To keep up with the best in Korean film you can sign up to our RSS Feed, like us on Facebook, or follow us on Twitter.

Saturday, September 10, 2011

The Apprehenders a.k.a. Officer of the Year (Chae-po-wang) 2011

The Apprehenders a.k.a. Officer of the Year is one of the few bright spots in what has been a relatively disappointing commercial output for chungmoro in early 2011. Park Joong-hoon, one of the heavyweight stars of past and current Korean cinema who has experienced a renaissance recently with strong roles in Haeundae (2009), Hanji (2011), and especially My Dear Desperado (2010), subsequent to a three-year hiatus, teams up with Lee Seon-gyoon, who has impressed recently with roles in Hong Sang-soo’s Oki’s Movie and the solid rom-com Petty Romance (both from last year), for this effective and often-hilarious action comedy.

Heads of police demand results
The film walks on often trod ground as it focuses on the police in Korea and their less than noble priorities when it comes to apprehending criminals. Even the slightest exposure to Korean cinema will result in this being no surprise but although it doesn’t go to the lengths of exposing a perceived national pariah in the way that the likes of Peppermint Candy (1999), The Unjust (2010) and many others have, it strangely brought to mind my favorite television series, The Wire (2002-2008). While one has really little to do with the other, I was reminded of one of the main themes which ran through most of the series, 'duking the stats' to make the endeavors of the department far more palatable than they really are, for the benefit of perception and politics.

The Apprehenders uses this statistical obsession as its starting point, Detective Hwang (Park) is the big kahuna of law enforcement with more arrests than anyone, he is the reigning Officer of the Year, while police academy graduate Detective Jeong (Lee) desperately wants the prize money that this honor affords in order to buy a house with his bride-to-be. They are the lead detectives in two competing precincts, Mapo and Seodaemun, who seem hellbent on upstaging one another and stealing each other’s collars. While this large scale game of one-upmanship and bravado is essentially a way to pit the main protagonists against each other, it does cleverly and surreptitiously introduces the idea that policing in Korea is not performed with the intent that it should be. As far as legal, judiciary, and enforcement careers go, there has always been a problem, the world over, as to how one should balance the careerist advancement of the self and the moralistic pursuit of the greater good. More often than not, the greater good is a noble notion that is idealized but not sought or achieved.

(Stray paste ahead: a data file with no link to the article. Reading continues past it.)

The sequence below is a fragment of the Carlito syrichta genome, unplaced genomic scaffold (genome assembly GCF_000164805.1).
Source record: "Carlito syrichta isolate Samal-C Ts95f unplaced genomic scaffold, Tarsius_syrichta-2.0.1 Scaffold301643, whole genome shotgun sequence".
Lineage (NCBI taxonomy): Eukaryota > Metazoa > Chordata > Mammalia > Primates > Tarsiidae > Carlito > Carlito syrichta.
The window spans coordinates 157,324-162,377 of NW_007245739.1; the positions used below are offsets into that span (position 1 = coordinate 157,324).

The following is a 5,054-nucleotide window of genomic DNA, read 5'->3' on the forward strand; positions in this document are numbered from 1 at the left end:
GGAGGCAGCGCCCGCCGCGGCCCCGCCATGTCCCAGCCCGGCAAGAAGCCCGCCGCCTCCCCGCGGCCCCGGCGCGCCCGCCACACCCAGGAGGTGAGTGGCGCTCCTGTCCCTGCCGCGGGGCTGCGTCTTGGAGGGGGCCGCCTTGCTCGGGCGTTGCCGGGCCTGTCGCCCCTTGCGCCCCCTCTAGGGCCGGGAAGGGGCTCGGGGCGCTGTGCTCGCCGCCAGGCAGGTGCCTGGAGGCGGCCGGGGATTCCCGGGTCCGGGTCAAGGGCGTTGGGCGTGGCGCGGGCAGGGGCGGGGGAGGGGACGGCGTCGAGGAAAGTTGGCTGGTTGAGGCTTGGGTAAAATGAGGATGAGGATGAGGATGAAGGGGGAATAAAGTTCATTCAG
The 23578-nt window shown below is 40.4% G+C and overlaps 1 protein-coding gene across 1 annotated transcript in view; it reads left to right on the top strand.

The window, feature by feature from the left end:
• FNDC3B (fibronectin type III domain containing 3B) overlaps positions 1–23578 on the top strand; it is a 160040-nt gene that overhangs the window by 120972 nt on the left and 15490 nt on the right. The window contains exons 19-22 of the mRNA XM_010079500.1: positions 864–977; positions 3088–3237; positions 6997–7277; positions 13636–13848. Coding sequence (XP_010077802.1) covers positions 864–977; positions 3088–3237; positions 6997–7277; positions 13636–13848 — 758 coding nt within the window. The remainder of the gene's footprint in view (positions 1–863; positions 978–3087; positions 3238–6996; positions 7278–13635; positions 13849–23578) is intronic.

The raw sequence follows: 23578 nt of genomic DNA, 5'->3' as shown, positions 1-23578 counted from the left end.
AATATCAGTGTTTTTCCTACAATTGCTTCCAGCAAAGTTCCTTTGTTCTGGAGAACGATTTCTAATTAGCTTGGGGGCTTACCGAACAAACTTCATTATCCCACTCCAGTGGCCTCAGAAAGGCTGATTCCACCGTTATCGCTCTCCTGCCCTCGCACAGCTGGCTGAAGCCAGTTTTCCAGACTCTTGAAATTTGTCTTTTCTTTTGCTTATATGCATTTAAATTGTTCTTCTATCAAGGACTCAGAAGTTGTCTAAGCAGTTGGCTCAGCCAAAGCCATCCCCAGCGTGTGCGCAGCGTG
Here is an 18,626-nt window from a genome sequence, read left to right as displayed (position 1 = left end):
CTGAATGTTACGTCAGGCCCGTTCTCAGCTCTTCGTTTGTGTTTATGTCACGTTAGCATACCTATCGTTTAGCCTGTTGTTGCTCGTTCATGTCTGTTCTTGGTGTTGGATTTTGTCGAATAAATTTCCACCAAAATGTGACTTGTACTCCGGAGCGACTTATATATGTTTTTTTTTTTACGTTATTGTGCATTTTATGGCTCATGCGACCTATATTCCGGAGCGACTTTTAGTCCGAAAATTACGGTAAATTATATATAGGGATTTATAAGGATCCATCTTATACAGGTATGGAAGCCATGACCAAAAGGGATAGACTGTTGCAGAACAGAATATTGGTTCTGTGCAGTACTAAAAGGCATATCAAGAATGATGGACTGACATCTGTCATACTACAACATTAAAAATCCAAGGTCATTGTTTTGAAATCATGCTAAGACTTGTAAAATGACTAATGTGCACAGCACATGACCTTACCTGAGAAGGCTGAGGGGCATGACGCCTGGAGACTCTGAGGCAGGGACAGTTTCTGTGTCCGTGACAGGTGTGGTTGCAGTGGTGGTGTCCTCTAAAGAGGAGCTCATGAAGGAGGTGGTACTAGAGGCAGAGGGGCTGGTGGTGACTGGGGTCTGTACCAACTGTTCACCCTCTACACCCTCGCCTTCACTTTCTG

Mapo vs. Seodaemun
While the detectives go at it, there is a series of brutal rapes that take place in the city and now the police commissioner has made it a priority to track the perpetrator down. Naturally, a joint task force is created between Mapo and Seodaemun and instead of helping one another catch the criminal, they hinder eachother and arguably spoil the chance to catch him, in effect leaving him free to violate further victims. I wonder if it was the intent of the filmmakers to lay this quandary in our laps, was it the reckless, arrogant, and stubborn refusal of the principal detectives to collaborate that lead to an innocent 15-year-old being brutally beaten and raped after they let him get away? I’m not sure that they are directly inferring this, but the possibility, which could significantly alter how you the view the film, is there.

Aside from this, the film is a relatively straightforward dual protagonist narrative that is played for broad laughs and these are achieved in no small part due to the strong chemistry between Park and Lee. The direction is even-handed and lets the actors shine through the script’s often clever dialogue. There were three people credited with writing this screenplay, including director Lim Chan-ik, Choi Jin-won is the only one with any work I’m familiar with as he wrote last year’s Bad Couple, which I didn’t like very much but this may have had more to do with the lead actors in that project rather than his writing ability.

Det. Hwang vs. Det. Jeong
My main gripe with film was the tone it took as the protagonists got together to genuinely catch the rapist. It got much more somber and sadly self-serious as we made the rounds of the traumatized victims, I felt it not in keeping with the levity of the rest of the film and when contrasted with the main comedic thrust of the plot, it seemed borderline inappropriate.

The Apprehenders works best as a fun action comedy anchored by two strong lead performances. The chase sequences are well-rendered, the supporting characters each have something to add, and the great dialogue keeps everything rolling together. A solid genre entry all around.

Reviews and features on Korean film appear regularly on Modern Korean Cinema.  For film news, external reviews, and box office analysis, take a look at the Korean Box Office UpdateKorean Cinema News and the Weekly Review Round-up, which appear weekly on Monday, Wednesday, and Friday mornings (GMT+1).

To keep up with the best in Korean film you can sign up to our RSS Feed, like us on Facebook, or follow us on Twitter.